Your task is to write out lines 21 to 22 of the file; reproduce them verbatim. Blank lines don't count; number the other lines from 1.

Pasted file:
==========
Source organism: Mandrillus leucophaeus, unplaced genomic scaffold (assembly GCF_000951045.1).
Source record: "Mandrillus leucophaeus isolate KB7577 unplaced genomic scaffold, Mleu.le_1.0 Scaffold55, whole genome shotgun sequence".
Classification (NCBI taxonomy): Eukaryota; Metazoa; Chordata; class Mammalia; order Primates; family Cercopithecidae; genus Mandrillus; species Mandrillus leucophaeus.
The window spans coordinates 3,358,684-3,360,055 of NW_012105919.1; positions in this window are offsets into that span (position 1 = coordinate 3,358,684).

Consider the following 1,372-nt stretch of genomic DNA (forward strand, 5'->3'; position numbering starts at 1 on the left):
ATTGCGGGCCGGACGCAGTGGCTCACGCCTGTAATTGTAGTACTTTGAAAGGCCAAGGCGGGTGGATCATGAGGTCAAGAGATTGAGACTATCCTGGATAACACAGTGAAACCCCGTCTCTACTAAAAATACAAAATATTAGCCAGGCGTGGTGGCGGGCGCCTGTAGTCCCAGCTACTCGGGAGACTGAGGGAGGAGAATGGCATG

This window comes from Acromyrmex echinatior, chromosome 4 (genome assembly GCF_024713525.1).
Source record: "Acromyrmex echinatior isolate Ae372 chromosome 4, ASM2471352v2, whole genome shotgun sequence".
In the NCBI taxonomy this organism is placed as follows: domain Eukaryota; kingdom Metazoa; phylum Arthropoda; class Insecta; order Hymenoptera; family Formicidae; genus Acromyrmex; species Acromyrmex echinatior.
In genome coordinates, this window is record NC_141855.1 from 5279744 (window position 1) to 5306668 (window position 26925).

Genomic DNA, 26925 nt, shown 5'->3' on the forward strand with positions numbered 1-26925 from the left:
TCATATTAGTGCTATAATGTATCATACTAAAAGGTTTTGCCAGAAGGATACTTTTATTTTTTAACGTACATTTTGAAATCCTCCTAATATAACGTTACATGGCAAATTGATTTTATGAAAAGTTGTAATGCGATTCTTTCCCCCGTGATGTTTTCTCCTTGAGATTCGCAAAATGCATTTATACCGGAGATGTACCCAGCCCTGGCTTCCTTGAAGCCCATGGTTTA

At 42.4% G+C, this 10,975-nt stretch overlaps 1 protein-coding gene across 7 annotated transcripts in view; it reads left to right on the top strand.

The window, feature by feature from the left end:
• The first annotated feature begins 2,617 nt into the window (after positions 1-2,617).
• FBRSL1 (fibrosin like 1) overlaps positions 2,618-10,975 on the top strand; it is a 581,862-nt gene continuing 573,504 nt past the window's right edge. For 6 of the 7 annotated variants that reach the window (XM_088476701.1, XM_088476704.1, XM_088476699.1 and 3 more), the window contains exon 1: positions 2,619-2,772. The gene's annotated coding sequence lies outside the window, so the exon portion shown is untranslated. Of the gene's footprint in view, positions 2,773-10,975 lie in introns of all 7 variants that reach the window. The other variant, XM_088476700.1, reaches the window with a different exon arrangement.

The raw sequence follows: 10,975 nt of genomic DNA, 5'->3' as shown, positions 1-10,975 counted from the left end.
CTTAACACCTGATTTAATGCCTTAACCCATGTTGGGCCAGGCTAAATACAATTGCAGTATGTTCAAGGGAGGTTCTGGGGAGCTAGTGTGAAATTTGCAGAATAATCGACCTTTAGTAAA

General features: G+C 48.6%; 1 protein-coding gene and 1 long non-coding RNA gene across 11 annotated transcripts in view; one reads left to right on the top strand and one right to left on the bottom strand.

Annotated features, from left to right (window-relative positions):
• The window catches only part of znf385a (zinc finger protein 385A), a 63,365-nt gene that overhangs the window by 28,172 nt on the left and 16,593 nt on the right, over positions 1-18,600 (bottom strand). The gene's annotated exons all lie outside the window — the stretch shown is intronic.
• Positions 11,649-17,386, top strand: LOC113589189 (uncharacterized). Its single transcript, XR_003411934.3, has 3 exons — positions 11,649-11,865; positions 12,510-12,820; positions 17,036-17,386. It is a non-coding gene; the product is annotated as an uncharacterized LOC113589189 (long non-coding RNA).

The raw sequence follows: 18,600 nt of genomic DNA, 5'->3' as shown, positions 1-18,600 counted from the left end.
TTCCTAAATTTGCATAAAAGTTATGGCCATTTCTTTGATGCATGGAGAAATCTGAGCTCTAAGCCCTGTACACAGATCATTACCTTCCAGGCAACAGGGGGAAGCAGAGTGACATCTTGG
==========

• The window catches only part of znf385a (zinc finger protein 385A), a 63,365-nt gene that overhangs the window by 28,172 nt on the left and 16,593 nt on the right, over positions 1-18,600 (bottom strand). The gene's annotated exons all lie outside the window — the stretch shown is intronic.
• Positions 11,649-17,386, top strand: LOC113589189 (uncharacterized). Its single transcript, XR_003411934.3, has 3 exons — positions 11,649-11,865; positions 12,510-12,820; positions 17,036-17,386. It is a non-coding gene; the product is annotated as an uncharacterized LOC113589189 (long non-coding RNA).